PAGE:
The West's policies pose a risk to security and stability in the Middle East, the Saudi ambassador in Britain said on Wednesday, and constitute "a dangerous gamble, about which [Saudi Arabia] cannot remain silent."
In a New York Times opinion piece, Mohammed Bin Nawaf Bin Bbdulaziz Al Saud criticized the West's inaction against Syria and Iran, claiming it has "allowed one regime to survive and the other to continue its program for uranium enrichment, with all the consequent dangers of weaponization."
Saudi Arabia and other U.S.-allied Gulf Arab states cautiously welcomed the nuclear accord reached with Iran last month, but some officials have demanded assurances that the deal would contribute to their security. These nations are wary of Iranian influence in the Middle East, fearing the Shi'ite Muslim-led country is seeking regional dominance and stirring sectarian tensions.
Regarding Bashar Assad's regime, Al Saud wrote that "while international efforts have been taken to remove the weapons of mass destruction used by [Assad's] murderous regime… the West must see that the regime itself remains the greatest weapon of mass destruction of all." And on Iran, the ambassador cautions against a regime that is not only involved in Syria's civil war, but "has financed and trained militias in Iraq, Hezbollah terrorists in Lebanon and militants in Yemen and Bahrain."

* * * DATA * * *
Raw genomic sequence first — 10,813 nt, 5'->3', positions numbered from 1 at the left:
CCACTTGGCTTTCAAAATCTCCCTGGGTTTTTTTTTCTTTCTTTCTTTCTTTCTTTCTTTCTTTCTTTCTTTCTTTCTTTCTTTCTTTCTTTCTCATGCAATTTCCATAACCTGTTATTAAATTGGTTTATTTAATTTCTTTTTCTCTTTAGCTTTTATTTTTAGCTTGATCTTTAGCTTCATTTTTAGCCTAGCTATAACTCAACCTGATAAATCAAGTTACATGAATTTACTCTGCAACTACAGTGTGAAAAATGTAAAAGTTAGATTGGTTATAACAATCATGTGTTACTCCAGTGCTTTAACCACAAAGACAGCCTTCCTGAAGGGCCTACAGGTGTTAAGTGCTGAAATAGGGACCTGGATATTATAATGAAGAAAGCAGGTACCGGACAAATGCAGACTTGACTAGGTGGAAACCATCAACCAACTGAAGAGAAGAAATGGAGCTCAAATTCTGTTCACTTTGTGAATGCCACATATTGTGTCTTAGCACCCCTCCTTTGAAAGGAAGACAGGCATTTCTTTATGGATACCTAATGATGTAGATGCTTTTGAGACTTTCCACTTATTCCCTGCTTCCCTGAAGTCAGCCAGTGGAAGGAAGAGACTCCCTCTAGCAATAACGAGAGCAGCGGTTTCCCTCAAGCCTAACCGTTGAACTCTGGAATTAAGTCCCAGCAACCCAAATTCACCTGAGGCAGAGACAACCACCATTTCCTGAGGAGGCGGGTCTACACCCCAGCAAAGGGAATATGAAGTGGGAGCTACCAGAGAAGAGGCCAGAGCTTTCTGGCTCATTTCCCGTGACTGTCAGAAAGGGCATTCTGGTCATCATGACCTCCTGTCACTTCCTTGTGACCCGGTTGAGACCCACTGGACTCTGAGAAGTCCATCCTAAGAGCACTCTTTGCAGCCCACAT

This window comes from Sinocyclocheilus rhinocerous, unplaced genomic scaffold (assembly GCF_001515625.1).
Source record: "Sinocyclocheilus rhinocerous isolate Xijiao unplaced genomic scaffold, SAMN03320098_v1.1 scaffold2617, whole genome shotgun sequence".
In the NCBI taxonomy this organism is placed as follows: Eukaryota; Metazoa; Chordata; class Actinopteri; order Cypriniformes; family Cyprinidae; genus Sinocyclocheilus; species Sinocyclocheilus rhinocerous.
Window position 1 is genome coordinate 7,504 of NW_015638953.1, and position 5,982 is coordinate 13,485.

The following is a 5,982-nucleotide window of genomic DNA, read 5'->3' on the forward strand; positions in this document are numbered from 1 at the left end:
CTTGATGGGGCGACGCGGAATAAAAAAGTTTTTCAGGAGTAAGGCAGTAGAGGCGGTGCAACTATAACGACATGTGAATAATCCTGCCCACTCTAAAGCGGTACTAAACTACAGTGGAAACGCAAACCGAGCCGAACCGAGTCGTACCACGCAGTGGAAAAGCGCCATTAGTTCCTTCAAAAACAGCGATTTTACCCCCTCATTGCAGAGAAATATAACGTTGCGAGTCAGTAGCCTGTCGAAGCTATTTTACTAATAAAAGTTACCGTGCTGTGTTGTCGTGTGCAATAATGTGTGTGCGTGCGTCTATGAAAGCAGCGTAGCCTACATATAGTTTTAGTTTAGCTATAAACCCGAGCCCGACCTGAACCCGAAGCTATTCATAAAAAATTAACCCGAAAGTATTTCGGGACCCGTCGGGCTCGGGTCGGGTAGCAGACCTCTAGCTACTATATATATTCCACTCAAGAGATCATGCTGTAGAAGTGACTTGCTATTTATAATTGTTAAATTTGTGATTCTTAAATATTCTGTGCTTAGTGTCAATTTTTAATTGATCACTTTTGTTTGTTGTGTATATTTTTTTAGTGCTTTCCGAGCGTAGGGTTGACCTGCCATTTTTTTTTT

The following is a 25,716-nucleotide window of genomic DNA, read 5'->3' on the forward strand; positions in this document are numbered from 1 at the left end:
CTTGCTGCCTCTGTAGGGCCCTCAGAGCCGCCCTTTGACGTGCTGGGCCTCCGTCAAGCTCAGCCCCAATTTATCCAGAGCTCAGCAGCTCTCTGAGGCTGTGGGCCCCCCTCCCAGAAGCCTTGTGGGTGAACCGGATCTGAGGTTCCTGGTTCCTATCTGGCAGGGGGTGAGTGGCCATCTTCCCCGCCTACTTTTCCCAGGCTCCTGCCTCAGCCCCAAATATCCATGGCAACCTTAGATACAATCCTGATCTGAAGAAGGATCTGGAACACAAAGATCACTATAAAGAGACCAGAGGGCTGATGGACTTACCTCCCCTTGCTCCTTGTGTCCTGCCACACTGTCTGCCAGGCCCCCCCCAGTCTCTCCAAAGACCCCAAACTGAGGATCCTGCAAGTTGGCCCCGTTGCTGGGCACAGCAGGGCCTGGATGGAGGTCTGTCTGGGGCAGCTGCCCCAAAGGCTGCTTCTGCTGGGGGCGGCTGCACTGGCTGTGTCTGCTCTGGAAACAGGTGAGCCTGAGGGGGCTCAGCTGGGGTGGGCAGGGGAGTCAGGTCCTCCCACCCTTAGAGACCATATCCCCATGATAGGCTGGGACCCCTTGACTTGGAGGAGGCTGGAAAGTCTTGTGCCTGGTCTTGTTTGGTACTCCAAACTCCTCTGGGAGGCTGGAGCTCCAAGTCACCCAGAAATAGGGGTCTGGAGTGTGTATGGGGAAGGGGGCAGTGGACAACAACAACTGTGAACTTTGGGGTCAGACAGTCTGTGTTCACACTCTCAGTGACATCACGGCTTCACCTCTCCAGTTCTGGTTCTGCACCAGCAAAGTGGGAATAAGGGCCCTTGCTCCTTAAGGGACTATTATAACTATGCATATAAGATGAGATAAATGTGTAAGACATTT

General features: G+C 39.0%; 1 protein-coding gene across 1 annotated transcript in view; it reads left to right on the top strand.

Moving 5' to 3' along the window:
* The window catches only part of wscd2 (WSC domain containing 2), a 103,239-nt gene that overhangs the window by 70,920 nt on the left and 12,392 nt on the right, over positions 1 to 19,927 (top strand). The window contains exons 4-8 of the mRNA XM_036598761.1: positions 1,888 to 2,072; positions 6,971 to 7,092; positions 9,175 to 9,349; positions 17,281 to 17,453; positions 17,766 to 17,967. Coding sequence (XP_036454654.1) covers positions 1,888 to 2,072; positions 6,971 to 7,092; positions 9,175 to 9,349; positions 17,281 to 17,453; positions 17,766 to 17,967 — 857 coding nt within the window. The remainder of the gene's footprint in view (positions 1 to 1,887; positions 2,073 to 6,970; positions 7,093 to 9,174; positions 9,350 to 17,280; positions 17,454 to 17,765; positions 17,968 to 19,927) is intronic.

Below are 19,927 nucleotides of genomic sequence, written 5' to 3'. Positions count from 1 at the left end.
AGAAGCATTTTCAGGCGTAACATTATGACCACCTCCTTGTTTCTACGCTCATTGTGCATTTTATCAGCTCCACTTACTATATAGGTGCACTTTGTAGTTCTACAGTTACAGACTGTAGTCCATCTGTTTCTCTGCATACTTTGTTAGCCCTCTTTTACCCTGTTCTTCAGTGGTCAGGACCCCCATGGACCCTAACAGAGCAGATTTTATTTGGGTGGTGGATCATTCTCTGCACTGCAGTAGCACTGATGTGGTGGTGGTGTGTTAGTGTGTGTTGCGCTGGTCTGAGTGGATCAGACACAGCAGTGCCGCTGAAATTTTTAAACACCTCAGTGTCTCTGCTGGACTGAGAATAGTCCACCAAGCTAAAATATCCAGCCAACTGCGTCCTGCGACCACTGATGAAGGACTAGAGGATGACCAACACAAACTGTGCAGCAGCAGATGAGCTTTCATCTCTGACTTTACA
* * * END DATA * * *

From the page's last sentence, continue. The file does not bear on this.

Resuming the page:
Saudi Arabia has "global responsibilities," the diplomat added, "and we will act to fulfill these responsibilities, with or without the support of our Western partners. Nothing is ruled out in our pursuit of sustainable peace and stability in the Arab World as King Abdullah — then Saudi Arabia’s Crown Prince — showed with his leadership of the 2002 Arab Peace Initiative to resolve the Israeli-Palestinian conflict."
Saudi Arabia "stands shoulder to shoulder" with its allies, the ambassador concluded, "but this year, for all their talk of 'red lines,' when it counted, our partners have seemed all too ready to concede our safety and risk our region’s stability."
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